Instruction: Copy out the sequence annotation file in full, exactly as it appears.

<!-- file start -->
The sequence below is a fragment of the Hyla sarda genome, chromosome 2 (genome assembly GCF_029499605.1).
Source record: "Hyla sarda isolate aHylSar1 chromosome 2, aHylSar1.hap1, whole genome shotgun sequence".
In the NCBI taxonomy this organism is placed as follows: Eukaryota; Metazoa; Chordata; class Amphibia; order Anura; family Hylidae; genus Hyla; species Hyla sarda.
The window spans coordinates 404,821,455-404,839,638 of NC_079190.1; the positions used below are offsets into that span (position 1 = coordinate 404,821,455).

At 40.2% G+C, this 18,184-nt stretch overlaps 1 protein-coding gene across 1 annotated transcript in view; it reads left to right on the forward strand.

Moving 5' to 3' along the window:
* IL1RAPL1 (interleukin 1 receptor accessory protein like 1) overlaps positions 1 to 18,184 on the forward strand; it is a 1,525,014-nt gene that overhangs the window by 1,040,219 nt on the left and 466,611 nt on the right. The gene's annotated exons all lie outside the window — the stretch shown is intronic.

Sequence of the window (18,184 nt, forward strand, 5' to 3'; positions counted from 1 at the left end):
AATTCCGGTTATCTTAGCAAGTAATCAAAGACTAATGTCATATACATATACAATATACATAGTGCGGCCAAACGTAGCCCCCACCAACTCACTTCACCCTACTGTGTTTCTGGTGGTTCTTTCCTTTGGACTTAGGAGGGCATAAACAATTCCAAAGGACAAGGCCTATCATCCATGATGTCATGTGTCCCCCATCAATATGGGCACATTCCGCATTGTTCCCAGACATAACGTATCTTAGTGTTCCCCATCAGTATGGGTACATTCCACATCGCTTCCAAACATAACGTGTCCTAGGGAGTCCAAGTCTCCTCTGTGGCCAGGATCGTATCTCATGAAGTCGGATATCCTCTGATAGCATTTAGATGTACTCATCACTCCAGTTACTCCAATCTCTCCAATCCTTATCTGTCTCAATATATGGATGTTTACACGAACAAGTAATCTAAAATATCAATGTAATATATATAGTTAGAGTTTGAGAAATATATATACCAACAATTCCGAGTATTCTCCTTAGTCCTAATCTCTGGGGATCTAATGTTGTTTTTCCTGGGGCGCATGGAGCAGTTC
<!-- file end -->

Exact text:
The sequence below is a fragment of the Hyla sarda genome, chromosome 2 (genome assembly GCF_029499605.1).
Source record: "Hyla sarda isolate aHylSar1 chromosome 2, aHylSar1.hap1, whole genome shotgun sequence".
In the NCBI taxonomy this organism is placed as follows: Eukaryota; Metazoa; Chordata; class Amphibia; order Anura; family Hylidae; genus Hyla; species Hyla sarda.
The window spans coordinates 404,821,455-404,839,638 of NC_079190.1; the positions used below are offsets into that span (position 1 = coordinate 404,821,455).

At 40.2% G+C, this 18,184-nt stretch overlaps 1 protein-coding gene across 1 annotated transcript in view; it reads left to right on the forward strand.

Moving 5' to 3' along the window:
* IL1RAPL1 (interleukin 1 receptor accessory protein like 1) overlaps positions 1 to 18,184 on the forward strand; it is a 1,525,014-nt gene that overhangs the window by 1,040,219 nt on the left and 466,611 nt on the right. The gene's annotated exons all lie outside the window — the stretch shown is intronic.

Sequence of the window (18,184 nt, forward strand, 5' to 3'; positions counted from 1 at the left end):
AATTCCGGTTATCTTAGCAAGTAATCAAAGACTAATGTCATATACATATACAATATACATAGTGCGGCCAAACGTAGCCCCCACCAACTCACTTCACCCTACTGTGTTTCTGGTGGTTCTTTCCTTTGGACTTAGGAGGGCATAAACAATTCCAAAGGACAAGGCCTATCATCCATGATGTCATGTGTCCCCCATCAATATGGGCACATTCCGCATTGTTCCCAGACATAACGTATCTTAGTGTTCCCCATCAGTATGGGTACATTCCACATCGCTTCCAAACATAACGTGTCCTAGGGAGTCCAAGTCTCCTCTGTGGCCAGGATCGTATCTCATGAAGTCGGATATCCTCTGATAGCATTTAGATGTACTCATCACTCCAGTTACTCCAATCTCTCCAATCCTTATCTGTCTCAATATATGGATGTTTACACGAACAAGTAATCTAAAATATCAATGTAATATATATAGTTAGAGTTTGAGAAATATATATACCAACAATTCCGAGTATTCTCCTTAGTCCTAATCTCTGGGGATCTAATGTTGTTTTTCCTGGGGCGCATGGAGCAGTTC